Emergency Room vs. Urgent Care Center

Boy Hugging Knee Your child has a bad cold that won’t go away. She sprained her ankle. He’s having an asthma attack. Head to the emergency room? Not necessarily.

An urgent care center can handle many of these and other conditions — conditions you might think are better suited for an emergency room. However, the emergency room is designed to provide fast, life-saving care, and while you may feel the urgency of your child’s issue, it may not meet the medical criteria for an emergency room.

CHOP's urgent care centers

The Children’s Hospital of Philadelphia has two pediatric urgent care centers, one in Mays Landing, NJ, and one in King of Prussia, PA, both staffed by a dedicated team of board-certified physicians and nurses with special training in pediatrics who are ready to treat a host of injuries or illness. Illnesses and injuries such as:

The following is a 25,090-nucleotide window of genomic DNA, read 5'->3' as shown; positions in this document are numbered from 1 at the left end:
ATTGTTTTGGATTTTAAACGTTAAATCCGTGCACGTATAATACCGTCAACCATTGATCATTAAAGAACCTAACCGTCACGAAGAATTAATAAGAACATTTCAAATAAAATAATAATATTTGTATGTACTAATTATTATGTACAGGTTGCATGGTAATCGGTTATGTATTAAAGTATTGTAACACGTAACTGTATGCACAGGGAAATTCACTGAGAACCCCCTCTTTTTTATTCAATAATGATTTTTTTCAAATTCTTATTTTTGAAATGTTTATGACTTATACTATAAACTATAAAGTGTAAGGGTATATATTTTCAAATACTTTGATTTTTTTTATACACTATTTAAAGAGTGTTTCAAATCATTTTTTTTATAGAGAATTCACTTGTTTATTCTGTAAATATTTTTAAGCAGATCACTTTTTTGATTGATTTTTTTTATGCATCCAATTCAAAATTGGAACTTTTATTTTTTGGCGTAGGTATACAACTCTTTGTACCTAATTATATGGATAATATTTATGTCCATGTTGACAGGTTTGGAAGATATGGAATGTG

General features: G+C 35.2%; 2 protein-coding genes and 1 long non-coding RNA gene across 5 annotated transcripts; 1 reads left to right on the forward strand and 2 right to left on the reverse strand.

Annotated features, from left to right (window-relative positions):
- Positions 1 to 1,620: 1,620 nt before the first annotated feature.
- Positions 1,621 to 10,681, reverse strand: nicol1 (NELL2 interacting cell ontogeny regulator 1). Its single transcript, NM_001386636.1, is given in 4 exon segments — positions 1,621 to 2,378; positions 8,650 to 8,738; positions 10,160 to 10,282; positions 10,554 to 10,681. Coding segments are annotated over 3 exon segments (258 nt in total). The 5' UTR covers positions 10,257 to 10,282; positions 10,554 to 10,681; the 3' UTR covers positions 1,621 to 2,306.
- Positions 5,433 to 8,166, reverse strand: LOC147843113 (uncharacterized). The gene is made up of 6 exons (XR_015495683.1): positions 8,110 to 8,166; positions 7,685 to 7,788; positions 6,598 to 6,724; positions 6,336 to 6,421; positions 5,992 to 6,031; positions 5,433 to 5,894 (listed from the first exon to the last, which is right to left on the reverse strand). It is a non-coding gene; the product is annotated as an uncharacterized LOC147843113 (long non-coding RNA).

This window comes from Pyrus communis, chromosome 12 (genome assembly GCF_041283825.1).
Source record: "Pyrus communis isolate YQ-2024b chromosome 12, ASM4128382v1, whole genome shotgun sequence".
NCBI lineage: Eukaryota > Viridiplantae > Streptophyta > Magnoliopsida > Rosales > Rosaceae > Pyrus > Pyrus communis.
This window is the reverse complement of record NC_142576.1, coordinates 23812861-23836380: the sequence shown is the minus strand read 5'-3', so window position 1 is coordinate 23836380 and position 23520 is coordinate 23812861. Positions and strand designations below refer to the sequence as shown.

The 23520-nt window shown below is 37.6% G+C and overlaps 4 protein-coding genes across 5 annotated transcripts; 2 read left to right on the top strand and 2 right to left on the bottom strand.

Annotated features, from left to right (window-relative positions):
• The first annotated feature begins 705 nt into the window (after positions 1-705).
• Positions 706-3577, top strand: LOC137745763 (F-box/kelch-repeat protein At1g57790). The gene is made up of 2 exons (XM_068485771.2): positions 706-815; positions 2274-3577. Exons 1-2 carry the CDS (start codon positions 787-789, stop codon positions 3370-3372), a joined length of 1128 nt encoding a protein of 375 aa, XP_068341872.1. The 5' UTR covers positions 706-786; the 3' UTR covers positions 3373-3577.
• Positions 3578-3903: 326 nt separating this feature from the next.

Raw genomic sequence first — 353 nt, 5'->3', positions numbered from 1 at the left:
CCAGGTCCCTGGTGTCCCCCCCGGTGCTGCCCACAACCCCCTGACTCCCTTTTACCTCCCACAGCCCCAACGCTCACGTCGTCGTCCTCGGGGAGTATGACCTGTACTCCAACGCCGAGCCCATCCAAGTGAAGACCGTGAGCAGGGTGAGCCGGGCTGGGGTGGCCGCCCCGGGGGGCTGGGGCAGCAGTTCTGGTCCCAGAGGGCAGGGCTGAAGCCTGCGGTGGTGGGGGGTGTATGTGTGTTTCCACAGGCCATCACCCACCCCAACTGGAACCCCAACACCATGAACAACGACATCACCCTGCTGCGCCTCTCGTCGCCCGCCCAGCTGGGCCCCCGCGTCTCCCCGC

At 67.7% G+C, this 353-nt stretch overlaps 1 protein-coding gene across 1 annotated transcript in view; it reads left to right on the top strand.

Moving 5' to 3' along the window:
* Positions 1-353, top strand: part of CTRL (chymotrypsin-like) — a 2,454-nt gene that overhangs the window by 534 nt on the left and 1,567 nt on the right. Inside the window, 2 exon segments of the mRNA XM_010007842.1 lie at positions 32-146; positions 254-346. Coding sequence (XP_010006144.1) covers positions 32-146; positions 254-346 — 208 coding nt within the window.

• Abscess care
  • Allergic reactions
  • Asthma
  • Broken bones
  • Coughs, colds and sore throats
  • Cuts or minor gashes
  • Dehydration
  • Ear aches
  • Fever in babies younger than 2 months
  • Removal of ticks, splinters, hooks and other sharp objects
  • Headaches
  • Minor burns
  • Minor head injuries
  • Foreign objects in the ear or the nose
  • Pink eye
  • Rashes
  • Sports injuries
  • Sunburn
  • Urinary tract infections
  • Vomiting and diarrhea

Unfortunately, sometimes you will be faced with a true emergency and need to take your child to the emergency room. Here are some of the top reasons to visit the ER:

  • Poisoning
  • Burns or smoke inhalation
  • Choking
  • Sudden impact injuries such as from a car or bicycle accident, or falls from heights
  • Near drowning
  • Electric shocks
  • Frequent trouble breathing
  • Blue or purple skin or lips
  • Bleeding that you can’t stop
  • Seizures
  • Losing consciousness
  • Any change in behavior following loss of consciousness, especially after a head injury, including vomiting, disorientation and headache
  • Loose or knocked out teeth or other injuries to the mouth or face
  • Steadily decreasing responsiveness